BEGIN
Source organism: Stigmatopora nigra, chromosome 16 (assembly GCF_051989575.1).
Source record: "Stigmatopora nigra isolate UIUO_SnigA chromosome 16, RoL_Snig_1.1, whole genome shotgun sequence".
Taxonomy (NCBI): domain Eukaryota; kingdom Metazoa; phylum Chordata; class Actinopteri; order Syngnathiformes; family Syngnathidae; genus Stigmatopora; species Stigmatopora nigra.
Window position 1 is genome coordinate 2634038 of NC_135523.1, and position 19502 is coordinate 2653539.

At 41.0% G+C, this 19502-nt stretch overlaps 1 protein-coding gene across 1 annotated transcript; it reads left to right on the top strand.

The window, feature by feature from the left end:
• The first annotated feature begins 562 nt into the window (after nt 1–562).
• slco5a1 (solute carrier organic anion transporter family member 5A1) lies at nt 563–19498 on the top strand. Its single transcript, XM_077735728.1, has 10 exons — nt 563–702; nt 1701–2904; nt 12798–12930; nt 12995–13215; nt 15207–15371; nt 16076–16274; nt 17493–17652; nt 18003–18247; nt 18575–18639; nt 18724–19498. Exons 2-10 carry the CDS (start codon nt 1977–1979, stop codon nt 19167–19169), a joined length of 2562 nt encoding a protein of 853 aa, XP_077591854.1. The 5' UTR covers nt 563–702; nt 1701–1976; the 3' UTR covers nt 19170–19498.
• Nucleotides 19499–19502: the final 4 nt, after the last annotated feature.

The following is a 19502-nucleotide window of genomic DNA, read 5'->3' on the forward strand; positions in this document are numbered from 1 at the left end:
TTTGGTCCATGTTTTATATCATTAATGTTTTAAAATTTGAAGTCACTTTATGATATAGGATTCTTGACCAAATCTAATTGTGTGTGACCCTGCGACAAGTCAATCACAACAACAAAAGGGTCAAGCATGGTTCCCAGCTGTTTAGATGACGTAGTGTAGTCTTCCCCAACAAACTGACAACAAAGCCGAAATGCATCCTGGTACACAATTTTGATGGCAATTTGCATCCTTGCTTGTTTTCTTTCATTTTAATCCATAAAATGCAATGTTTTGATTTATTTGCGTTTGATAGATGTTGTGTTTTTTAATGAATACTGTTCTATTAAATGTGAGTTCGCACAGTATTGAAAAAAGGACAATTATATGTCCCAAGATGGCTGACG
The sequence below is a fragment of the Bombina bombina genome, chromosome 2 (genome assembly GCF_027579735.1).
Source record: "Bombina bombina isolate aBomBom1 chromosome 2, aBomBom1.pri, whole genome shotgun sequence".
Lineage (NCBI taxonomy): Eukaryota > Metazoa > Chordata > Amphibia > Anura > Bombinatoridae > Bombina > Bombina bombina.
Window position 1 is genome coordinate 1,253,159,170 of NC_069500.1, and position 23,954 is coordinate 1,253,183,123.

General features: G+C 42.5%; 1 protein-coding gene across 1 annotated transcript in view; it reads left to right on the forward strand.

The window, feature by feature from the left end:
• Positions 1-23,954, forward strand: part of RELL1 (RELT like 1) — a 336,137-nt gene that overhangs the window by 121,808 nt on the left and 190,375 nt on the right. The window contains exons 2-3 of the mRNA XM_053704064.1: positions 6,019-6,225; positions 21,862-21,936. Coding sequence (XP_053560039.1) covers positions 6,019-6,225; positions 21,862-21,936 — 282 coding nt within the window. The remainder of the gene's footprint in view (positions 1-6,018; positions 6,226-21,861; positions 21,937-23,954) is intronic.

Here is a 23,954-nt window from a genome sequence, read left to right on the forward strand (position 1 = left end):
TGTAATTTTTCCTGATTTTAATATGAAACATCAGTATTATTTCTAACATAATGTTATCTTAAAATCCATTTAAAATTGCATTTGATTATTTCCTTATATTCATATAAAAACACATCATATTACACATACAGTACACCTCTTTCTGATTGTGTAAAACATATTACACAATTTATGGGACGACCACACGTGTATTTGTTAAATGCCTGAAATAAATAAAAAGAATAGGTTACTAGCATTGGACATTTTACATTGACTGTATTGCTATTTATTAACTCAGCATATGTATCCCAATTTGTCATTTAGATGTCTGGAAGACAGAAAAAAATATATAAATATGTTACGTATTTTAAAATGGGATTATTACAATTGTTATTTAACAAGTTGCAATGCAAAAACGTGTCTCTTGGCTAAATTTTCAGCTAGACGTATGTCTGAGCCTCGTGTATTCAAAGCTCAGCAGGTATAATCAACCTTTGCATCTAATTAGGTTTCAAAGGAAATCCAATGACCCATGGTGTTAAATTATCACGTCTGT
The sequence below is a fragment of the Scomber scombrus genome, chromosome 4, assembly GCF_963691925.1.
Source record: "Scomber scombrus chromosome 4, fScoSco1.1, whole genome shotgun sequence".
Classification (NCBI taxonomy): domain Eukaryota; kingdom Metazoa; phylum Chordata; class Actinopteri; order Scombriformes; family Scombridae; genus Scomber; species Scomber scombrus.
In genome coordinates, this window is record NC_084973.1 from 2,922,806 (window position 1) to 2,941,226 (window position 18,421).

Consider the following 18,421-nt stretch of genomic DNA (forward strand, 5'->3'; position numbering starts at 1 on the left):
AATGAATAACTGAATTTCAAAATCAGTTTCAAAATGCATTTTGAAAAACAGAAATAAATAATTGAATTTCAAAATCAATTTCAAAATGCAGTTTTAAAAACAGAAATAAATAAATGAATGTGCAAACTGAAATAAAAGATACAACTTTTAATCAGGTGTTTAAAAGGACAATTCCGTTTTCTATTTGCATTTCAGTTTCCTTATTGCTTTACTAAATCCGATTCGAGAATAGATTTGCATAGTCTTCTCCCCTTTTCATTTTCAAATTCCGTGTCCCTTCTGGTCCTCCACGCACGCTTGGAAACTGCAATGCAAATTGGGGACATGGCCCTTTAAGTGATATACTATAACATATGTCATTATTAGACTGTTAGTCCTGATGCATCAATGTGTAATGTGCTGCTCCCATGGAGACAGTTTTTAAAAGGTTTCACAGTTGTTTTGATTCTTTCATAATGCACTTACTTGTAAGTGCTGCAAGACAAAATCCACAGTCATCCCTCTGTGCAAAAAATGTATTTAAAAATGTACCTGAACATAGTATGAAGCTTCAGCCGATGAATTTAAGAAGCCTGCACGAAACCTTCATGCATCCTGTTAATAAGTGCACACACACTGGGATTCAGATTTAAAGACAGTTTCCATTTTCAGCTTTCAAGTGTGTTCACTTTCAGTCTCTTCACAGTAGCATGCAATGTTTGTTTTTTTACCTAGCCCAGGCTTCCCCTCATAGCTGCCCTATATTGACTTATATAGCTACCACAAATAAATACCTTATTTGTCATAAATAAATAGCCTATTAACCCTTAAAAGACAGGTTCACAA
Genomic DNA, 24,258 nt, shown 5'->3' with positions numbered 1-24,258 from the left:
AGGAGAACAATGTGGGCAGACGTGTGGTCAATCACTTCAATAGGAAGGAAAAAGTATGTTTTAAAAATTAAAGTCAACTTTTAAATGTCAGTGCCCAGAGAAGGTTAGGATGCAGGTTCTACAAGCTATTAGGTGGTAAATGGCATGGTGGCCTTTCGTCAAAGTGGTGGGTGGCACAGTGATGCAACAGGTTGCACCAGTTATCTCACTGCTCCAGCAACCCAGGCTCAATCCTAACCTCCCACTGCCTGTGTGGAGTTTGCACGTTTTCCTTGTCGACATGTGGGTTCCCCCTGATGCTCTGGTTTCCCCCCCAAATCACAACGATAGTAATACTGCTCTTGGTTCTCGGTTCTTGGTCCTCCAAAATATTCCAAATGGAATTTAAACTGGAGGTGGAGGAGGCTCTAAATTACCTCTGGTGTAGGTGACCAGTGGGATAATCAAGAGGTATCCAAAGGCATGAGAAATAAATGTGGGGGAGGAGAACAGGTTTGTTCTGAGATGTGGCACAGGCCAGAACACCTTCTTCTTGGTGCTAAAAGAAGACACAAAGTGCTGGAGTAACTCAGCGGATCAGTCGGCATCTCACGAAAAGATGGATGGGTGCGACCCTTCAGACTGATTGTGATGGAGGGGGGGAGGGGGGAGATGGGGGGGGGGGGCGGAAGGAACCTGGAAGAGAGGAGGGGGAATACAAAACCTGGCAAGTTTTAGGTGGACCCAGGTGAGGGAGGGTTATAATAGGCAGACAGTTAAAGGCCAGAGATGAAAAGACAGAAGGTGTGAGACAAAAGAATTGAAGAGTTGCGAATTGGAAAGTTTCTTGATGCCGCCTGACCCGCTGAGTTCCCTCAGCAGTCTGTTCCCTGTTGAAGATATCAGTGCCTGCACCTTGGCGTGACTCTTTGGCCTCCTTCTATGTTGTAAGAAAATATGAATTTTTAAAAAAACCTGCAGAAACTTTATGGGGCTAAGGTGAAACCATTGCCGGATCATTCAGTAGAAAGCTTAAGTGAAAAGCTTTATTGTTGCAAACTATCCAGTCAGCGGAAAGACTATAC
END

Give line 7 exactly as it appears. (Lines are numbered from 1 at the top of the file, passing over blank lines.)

• The first annotated feature begins 562 nt into the window (after nt 1–562).